This article was published in CAUSE/EFFECT journal, Volume 22 Number 3 1999. It is the intellectual property of the author.
The Impact on User Services of Merging Academic Libraries and Computing Services
by Steven Herro
Some colleges and universities are considering merging departments on their campuses that are related to information technology, including libraries and computing organizations. This study, conducted at Minnesota State University, Mankato in 1998, addressed the differences in the cultures of academic libraries and computing services staffs and their impact on service provided to students, faculty, and staff after libraries and computing services merged. For a more complete description of the survey and its results, see http://www.educause.edu/ir/library/pdf/CSD1193.pdf.
In addition to an extensive review of literature on the con- vergence of library and information technology organiza- tions in U.S. colleges and universities, this study included a survey of nearly 50 chief information officers at institutions which had merged these operations to determine why they had done so and if they could cite concrete user enhancements following the merger. Could these chief information officers point to improved instructional support for using technology, better patron computing labs and libraries, an enhanced campus computer network, or other such services? About one-third of the administrators responded.
Some respondents indicated their institutions were able to offer improved user services following convergence. Carthage College (Wisconsin) introduced an improved joint newsletter, began Information Technology Days and Computer Awareness Weeks, and offered joint instruction sessions by library and computing staffs related to the campus computer network and electronic library resources. University of Wisconsin-Parkside was able to modernize computer laboratories and increase use of computers in classrooms following convergence and improve user instruction of campus technology resources. Rice University (Texas) patrons began to experience a virtual seamless support system from user service professionals, who were formerly divided between the library and computing services. After convergence, Kalamazoo College (Michigan) has been able to establish computer support staffs in college residence halls, launch a Web-based online library catalog, and more effectively assist faculty with the use of technology in curriculum development. Respondents from Lehigh University (Pennsylvania) and the University of Montana also reported success stories in which daily services to users were significantly improved following convergence of library and computing services.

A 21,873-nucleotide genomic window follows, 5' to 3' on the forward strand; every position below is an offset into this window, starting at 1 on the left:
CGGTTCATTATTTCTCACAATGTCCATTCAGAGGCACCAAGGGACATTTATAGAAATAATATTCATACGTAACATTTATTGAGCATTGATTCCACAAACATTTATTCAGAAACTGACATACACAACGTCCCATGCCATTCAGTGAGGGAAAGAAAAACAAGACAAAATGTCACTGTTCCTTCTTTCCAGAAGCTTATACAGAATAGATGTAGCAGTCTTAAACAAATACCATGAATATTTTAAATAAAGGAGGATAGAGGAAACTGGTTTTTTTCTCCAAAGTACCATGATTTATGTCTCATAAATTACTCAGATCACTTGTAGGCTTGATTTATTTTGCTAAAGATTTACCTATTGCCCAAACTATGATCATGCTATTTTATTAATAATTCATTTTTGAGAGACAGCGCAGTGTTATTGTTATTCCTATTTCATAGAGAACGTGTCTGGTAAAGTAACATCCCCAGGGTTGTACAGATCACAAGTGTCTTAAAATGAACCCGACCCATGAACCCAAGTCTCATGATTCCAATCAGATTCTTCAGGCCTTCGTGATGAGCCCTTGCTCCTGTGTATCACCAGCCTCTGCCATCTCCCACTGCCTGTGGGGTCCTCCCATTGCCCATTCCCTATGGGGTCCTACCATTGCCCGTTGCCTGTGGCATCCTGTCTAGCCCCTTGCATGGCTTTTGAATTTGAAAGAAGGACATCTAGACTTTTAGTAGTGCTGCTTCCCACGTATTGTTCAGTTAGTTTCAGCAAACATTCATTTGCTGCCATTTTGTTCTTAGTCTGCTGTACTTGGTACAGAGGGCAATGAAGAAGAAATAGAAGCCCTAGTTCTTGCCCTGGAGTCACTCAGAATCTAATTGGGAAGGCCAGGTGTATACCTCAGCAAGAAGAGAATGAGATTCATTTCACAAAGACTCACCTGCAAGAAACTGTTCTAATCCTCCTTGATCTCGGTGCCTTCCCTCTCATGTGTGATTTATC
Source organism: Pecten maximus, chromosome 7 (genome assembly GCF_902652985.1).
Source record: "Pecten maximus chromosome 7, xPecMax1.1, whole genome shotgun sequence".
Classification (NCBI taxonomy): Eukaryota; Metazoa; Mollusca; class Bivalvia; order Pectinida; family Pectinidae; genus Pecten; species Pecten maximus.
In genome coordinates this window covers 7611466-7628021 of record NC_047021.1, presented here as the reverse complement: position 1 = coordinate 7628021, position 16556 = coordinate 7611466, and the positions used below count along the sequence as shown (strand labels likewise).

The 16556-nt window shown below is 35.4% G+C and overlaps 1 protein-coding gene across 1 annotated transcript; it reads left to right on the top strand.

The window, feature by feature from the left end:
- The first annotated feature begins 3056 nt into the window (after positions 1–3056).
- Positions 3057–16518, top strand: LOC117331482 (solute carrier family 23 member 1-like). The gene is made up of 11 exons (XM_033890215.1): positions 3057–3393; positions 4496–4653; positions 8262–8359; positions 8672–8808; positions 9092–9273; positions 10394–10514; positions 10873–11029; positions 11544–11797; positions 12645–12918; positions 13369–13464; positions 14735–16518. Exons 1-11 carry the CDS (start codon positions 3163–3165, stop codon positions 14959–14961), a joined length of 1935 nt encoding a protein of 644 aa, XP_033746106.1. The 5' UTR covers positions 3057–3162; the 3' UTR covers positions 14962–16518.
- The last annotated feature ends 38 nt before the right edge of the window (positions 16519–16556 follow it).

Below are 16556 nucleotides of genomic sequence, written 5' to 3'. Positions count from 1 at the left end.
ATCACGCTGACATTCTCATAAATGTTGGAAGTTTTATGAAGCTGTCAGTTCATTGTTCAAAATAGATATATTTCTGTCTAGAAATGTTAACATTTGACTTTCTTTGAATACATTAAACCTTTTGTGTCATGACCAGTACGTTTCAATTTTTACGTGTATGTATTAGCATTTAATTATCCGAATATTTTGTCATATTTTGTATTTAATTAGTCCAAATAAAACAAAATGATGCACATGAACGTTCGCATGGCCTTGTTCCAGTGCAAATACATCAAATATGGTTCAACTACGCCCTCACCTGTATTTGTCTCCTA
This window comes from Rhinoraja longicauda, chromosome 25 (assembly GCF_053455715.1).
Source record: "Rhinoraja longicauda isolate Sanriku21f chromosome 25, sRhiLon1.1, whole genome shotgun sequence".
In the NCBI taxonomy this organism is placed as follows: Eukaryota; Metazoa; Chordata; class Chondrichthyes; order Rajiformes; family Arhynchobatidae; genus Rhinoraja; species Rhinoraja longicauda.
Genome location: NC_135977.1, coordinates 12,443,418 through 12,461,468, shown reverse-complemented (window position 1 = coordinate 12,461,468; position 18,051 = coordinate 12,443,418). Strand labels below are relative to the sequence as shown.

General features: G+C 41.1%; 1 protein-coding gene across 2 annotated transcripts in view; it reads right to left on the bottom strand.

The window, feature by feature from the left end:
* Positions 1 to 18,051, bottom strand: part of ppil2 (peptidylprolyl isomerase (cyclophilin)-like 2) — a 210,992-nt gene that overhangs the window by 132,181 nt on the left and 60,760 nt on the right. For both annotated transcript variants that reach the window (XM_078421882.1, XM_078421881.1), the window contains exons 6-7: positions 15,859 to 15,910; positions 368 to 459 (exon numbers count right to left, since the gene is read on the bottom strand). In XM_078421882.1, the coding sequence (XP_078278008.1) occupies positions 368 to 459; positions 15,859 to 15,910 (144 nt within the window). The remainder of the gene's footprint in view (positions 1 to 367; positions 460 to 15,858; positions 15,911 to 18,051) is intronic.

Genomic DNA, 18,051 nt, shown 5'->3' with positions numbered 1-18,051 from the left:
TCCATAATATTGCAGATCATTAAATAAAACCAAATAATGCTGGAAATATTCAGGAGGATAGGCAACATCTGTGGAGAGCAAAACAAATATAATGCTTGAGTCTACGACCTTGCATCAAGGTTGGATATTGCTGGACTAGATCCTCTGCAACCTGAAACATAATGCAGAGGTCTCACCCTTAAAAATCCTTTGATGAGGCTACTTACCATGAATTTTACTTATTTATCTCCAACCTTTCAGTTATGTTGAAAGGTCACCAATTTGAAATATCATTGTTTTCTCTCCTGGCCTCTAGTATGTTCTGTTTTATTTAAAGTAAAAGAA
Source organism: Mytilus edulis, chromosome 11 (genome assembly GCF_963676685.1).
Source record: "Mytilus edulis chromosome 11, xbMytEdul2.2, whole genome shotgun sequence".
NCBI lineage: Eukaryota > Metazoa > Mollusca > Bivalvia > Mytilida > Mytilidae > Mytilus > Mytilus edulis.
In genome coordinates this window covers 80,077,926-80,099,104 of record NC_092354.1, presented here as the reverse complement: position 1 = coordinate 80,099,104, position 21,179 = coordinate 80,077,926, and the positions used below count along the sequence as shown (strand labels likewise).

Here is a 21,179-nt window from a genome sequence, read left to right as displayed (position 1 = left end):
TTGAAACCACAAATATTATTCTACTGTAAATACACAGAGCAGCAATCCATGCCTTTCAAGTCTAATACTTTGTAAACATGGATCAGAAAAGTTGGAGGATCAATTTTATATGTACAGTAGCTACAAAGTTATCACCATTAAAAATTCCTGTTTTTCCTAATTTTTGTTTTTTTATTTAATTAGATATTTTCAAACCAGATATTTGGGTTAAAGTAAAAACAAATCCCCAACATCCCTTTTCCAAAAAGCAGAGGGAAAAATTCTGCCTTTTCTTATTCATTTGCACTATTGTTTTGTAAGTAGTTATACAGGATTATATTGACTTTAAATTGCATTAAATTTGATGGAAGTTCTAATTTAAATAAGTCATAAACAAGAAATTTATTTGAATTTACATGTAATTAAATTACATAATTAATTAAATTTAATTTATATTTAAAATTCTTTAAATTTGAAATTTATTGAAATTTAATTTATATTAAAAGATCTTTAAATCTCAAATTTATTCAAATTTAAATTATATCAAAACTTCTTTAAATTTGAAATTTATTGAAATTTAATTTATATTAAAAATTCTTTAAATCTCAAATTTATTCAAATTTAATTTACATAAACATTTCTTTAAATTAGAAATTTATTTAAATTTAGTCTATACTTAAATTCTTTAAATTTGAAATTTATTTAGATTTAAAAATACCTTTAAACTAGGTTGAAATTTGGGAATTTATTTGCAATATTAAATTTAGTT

However, the study suggests that convergence had more impact on the efficient administration of the departments involved in the merger than on the daily lives of users. Indeed, this was the primary reason why many institutions decided to reorganize technology administration and to establish a single chief information officer. By having one office on campus procure computer hardware and software; select, train, and evaluate university employees related to technology and information; train students, faculty, and staff on all computing needs (whether searching library computer databases, learning to use the Internet effectively, using personal computing office suites, or developing courses to be delivered over the Web); and perform other technology activities, presidents and boards in higher education believe that they are establishing more efficient administration of technology dollars, hardware, software, and personnel.
The study also suggests that the differences between library and computing cultures has made convergence, and therefore improving user services following convergence, difficult. Libraries have been associated with the academic side of the campus while computing has been associated with the administrative side of the campus. Librarians are used to much patron contact while computing staffs have traditionally not had as much personal contact with campus patrons. Libraries are used to providing services at no charge to users while computing centers are used to charging patrons and departments back for their services. Despite these cultural and historical differences (or perception of differences), the units have much in common. Both deal daily with information, and there is no doubt that libraries are the second biggest users of computing technology on campuses, second only to computing centers. Both units are concerned with helping patrons use technology more efficiently.
In the end, it may well be that increasingly sharing the goal of helping their user communities learn about and benefit from the use of technology and electronic information resources may help to ensure successful collaboration between library and computing organizations.
Steven Herro ([email protected]) is manager of prospect research at St. Norbert College (Wisconsin), where he also serves on the Computer Services Advisory Committee. He served as academic librarian from 1990-1996 and 1997-1999.
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